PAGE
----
Thomas Edison came to Louisville in 1866, at the young age of 19, to work as a telegraph key operator. With his skill at receiving telegraph messages, Thomas Edison had little difficulty landing a job with the Western Union located on Second and West Main Street--about eight blocks from this home. Some of the interesting artifacts found at Louisville's Thomas Edison House include both cylinder and disc phonographs, as well as Edison Business Phonographs. An Edison Kinetoscope, the first home motion picture projector, is also on display in the museum.
About the Thomas Edison Butchertown House
in Louisville's historic Butchertown neighborhood, rooms in the house at 729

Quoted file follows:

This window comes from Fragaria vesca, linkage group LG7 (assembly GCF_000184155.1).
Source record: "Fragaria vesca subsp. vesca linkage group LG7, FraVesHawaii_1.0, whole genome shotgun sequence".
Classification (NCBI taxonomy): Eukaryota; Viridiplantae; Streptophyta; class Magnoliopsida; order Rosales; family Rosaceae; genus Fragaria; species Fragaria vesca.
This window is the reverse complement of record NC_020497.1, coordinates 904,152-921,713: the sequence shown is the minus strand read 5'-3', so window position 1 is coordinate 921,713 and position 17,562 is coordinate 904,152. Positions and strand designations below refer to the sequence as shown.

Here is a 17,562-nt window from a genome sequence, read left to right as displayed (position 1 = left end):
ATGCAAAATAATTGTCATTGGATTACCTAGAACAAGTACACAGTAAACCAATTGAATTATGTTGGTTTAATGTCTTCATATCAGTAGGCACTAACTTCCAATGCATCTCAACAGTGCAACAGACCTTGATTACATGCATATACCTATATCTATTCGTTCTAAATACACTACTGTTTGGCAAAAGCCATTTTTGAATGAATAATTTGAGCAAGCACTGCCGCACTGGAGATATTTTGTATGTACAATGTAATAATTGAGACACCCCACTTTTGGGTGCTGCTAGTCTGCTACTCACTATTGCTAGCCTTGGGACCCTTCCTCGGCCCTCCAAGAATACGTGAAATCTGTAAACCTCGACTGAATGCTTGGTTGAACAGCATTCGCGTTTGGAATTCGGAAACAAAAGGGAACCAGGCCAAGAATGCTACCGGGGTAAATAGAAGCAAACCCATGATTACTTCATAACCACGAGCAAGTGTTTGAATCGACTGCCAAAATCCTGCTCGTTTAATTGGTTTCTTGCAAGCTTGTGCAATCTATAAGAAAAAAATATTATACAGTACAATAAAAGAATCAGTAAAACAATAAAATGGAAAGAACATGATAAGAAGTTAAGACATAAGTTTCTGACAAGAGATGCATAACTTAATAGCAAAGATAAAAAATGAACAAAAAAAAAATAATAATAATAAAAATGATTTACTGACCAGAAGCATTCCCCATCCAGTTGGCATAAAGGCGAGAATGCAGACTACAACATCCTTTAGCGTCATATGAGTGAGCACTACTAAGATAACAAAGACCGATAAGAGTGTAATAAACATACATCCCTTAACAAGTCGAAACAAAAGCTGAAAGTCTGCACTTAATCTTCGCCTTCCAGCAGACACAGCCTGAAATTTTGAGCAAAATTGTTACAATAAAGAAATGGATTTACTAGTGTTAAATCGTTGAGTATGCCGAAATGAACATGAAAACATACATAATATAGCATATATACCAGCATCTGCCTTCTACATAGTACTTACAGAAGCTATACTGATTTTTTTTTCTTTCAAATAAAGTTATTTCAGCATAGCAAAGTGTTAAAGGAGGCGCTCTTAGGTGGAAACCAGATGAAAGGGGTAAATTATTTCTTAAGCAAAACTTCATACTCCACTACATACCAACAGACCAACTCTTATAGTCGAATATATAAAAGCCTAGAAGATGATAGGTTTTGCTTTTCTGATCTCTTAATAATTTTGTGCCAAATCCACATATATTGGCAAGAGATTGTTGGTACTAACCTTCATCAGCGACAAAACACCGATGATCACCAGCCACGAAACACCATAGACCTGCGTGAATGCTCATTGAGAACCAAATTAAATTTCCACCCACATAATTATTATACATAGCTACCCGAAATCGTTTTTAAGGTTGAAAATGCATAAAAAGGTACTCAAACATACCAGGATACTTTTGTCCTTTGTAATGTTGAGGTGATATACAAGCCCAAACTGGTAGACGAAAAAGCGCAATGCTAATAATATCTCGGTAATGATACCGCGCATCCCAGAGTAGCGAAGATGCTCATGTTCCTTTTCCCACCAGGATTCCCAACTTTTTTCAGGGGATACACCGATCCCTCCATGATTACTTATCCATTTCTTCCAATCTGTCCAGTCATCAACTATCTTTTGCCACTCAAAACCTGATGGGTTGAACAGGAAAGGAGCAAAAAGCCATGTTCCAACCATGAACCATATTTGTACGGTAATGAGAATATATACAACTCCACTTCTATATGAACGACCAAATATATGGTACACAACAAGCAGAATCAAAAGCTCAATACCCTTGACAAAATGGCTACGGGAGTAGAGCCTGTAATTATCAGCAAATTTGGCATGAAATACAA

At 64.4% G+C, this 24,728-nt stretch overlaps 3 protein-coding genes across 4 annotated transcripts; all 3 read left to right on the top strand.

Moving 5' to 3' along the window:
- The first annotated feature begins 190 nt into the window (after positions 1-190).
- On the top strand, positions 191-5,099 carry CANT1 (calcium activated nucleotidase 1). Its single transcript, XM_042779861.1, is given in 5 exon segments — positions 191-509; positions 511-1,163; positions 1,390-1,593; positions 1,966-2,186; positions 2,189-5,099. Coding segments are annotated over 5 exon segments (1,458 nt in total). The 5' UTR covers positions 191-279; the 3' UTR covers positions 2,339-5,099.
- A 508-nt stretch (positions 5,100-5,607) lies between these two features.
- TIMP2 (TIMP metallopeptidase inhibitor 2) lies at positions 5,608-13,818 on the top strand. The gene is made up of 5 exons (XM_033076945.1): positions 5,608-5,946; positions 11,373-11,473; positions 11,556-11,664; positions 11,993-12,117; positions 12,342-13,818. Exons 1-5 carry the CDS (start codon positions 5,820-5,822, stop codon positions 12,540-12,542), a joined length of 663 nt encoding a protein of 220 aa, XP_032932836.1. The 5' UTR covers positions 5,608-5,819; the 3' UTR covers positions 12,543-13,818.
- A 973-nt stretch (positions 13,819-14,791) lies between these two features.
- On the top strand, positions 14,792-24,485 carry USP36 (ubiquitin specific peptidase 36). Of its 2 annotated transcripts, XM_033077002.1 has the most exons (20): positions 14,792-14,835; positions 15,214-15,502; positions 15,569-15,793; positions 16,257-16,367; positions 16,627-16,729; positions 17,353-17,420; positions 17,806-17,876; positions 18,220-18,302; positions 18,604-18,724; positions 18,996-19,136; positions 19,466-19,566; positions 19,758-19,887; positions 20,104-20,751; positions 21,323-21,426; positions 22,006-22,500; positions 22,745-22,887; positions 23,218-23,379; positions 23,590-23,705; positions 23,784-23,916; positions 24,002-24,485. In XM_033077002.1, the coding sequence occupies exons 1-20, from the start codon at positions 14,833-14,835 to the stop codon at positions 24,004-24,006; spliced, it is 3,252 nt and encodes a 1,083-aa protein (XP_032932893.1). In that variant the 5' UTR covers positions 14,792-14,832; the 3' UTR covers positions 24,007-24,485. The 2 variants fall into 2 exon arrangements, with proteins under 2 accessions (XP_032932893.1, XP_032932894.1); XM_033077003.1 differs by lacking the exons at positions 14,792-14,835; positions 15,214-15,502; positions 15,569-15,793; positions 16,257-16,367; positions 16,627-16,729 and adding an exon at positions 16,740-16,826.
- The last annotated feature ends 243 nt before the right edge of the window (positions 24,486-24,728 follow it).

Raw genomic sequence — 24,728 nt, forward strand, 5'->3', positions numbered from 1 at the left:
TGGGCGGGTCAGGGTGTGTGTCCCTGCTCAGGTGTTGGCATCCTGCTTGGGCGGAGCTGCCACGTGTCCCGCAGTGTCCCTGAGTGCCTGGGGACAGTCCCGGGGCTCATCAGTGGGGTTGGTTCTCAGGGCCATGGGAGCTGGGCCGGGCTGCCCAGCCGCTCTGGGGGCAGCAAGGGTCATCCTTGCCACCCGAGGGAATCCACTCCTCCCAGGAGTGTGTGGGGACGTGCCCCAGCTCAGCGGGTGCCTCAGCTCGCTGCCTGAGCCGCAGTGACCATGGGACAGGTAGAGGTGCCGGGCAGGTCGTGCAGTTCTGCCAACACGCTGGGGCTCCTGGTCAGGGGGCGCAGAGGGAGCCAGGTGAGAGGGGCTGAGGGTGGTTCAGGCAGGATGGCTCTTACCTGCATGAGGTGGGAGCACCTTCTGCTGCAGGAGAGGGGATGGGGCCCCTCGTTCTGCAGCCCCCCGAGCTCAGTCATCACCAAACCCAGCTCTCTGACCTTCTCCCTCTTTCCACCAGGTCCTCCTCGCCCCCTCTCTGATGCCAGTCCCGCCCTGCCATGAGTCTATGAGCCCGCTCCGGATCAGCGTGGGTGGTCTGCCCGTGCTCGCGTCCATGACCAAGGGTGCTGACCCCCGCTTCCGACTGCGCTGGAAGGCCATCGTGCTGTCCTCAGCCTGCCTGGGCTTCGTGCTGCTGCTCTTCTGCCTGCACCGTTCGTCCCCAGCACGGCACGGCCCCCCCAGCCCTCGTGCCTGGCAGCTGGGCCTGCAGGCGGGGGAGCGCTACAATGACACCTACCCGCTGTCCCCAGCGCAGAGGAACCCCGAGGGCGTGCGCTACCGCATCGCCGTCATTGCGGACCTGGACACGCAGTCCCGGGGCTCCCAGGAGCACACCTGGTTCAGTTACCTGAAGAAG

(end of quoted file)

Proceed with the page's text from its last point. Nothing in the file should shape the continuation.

East Washington Street were rented to a 19-year-old Thomas Edison just after
the end of the Civil War. The home itself is a shotgun duplex dating to the
1850s, and one of the few remaining in the area. Edison lived for Louisville
for a year and a half, working as a telegraph operator for Western Union and
conducting experiments at home in his spare time. He was fired for spilling
acid at work, and moved to New Jersey in 1867. He returned to Louisville in
1883 for the Southern Exposition opening, which featured 4,600 of his
incandescent lights. The Butchertown Edison house displays Edison inventions
including phonographs, incandescent bulbs, and motion picture equipment.